Cretan enterprise in the days of the New Egyptian empire is illustrated by repeated finds of Late Minoan pottery on Egyptian sites.
Objects of typical Minoan forms. Farther to the east the recent excavations on the old Philistine sites like Gezer have brought to light swords and vases of Cretan manufacture in the later palace style.
The principal Philistine tribe is indeed known in the biblical records as the Cherethims or Cretans, and the Minoan name and the cult of the Cretan Zeus were preserved at Gaza to the latest classical days.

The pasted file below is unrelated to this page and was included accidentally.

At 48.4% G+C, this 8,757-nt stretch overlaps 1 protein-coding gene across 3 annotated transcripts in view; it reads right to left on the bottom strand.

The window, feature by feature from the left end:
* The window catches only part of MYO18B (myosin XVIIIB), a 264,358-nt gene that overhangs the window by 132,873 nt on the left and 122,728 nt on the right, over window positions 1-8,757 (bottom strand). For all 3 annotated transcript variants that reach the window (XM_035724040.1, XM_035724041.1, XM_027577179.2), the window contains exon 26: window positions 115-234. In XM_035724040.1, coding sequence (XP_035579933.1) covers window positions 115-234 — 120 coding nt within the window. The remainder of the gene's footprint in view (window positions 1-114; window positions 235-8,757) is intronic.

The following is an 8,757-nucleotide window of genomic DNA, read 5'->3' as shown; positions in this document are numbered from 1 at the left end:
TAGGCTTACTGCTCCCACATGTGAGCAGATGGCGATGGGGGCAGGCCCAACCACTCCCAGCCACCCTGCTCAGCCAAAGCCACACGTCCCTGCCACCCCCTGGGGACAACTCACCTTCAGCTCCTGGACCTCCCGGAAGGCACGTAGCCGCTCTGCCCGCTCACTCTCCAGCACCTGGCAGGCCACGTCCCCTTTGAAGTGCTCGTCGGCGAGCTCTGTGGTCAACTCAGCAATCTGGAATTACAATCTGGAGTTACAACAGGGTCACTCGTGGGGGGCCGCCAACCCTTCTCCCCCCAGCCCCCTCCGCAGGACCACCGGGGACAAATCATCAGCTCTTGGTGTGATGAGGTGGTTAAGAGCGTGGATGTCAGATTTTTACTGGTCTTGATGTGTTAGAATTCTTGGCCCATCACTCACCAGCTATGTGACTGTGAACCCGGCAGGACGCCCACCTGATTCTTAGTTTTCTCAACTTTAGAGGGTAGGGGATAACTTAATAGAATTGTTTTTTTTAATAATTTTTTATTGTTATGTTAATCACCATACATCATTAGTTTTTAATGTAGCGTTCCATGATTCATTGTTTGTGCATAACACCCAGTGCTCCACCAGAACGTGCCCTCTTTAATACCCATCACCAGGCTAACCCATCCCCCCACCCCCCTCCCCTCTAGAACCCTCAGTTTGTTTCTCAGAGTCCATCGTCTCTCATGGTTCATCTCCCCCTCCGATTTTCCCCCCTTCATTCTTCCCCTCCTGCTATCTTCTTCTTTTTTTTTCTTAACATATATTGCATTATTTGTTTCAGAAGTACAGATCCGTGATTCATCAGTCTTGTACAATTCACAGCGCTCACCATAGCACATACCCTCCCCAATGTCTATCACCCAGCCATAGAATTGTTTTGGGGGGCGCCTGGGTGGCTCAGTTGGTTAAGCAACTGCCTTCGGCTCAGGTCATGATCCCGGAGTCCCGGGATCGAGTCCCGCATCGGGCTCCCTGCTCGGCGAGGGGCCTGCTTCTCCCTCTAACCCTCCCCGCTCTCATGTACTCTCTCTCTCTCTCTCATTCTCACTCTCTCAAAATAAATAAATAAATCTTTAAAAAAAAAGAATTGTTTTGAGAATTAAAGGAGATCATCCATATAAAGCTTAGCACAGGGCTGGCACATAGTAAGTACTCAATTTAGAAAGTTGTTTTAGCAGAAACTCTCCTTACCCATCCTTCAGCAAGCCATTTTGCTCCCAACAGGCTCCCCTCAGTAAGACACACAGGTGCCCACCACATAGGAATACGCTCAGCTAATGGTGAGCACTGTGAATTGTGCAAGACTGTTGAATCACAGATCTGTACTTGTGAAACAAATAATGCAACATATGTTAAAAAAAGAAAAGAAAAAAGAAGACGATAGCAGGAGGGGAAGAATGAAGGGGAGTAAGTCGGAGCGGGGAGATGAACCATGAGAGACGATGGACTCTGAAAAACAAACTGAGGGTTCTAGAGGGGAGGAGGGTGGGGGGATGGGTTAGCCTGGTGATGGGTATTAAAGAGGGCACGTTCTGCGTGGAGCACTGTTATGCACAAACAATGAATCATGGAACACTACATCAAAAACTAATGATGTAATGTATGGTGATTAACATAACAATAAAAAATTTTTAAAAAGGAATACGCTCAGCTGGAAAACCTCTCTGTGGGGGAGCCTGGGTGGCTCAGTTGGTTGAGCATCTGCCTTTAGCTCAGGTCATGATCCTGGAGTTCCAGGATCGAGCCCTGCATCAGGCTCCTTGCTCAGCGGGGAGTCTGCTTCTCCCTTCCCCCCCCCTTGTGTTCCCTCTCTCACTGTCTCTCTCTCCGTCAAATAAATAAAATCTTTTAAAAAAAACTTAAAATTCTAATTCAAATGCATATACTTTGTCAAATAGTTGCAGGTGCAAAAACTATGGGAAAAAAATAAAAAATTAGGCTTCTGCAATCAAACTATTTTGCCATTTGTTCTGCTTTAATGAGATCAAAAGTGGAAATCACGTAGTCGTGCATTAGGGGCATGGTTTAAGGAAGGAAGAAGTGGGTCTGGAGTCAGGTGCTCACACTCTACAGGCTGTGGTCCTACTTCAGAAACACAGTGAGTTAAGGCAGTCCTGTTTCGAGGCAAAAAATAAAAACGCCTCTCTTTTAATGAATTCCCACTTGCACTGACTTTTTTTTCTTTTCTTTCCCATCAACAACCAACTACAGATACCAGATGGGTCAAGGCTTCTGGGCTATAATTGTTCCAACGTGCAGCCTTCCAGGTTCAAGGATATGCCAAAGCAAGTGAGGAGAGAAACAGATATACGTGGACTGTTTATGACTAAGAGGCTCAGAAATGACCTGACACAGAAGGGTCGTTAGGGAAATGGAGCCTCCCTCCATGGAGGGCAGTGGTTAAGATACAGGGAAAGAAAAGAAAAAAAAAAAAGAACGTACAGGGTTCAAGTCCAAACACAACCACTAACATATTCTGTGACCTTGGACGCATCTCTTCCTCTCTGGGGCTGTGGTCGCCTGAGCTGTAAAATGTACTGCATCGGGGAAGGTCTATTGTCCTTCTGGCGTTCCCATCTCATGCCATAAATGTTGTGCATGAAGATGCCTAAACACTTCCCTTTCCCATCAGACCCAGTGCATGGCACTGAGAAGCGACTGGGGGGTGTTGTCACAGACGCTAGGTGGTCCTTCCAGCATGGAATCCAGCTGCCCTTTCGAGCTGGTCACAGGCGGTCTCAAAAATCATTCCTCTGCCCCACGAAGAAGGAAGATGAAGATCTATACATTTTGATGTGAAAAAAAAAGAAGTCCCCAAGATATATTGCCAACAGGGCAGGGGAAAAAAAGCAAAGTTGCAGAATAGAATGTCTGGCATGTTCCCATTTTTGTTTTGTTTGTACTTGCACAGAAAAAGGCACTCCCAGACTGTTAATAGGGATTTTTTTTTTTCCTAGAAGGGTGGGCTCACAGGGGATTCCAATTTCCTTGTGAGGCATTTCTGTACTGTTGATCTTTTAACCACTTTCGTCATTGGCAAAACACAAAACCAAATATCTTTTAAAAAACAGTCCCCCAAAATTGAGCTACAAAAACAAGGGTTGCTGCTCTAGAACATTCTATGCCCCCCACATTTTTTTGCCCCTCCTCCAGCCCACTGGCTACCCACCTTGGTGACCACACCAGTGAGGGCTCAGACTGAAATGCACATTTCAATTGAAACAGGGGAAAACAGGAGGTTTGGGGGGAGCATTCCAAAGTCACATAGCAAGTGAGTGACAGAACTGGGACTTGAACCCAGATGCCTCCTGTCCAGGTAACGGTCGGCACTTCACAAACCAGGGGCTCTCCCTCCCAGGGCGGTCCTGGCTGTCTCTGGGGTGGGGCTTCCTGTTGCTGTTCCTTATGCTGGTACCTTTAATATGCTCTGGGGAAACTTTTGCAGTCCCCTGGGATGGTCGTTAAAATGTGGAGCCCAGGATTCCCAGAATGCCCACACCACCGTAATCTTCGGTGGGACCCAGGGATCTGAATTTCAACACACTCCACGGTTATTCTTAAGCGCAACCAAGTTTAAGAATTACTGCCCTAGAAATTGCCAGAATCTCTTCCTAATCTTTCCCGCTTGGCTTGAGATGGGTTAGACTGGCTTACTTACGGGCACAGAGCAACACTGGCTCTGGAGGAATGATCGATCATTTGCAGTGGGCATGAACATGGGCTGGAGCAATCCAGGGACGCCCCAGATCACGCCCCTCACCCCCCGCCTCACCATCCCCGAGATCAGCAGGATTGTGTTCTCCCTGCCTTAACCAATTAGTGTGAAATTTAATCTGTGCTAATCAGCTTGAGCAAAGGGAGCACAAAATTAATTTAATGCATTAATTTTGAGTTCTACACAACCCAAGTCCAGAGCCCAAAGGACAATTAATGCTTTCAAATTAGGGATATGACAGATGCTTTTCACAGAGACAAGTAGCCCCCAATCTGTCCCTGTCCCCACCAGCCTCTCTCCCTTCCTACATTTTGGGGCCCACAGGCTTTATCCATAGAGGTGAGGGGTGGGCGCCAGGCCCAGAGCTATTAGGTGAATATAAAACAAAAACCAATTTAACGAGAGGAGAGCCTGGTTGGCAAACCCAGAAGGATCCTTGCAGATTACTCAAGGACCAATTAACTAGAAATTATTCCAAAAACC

1n Melos, also attest a growing influence from the Cretan side, which, about the time of the later palace at Cnossus, becomes finally predominant.
Remains both at Mycenae and Tiryns, still imperfectly investigated, show that this Cretan influence goes back to the Middle Minoan age, with its characteristic style of polychrome vase decoration.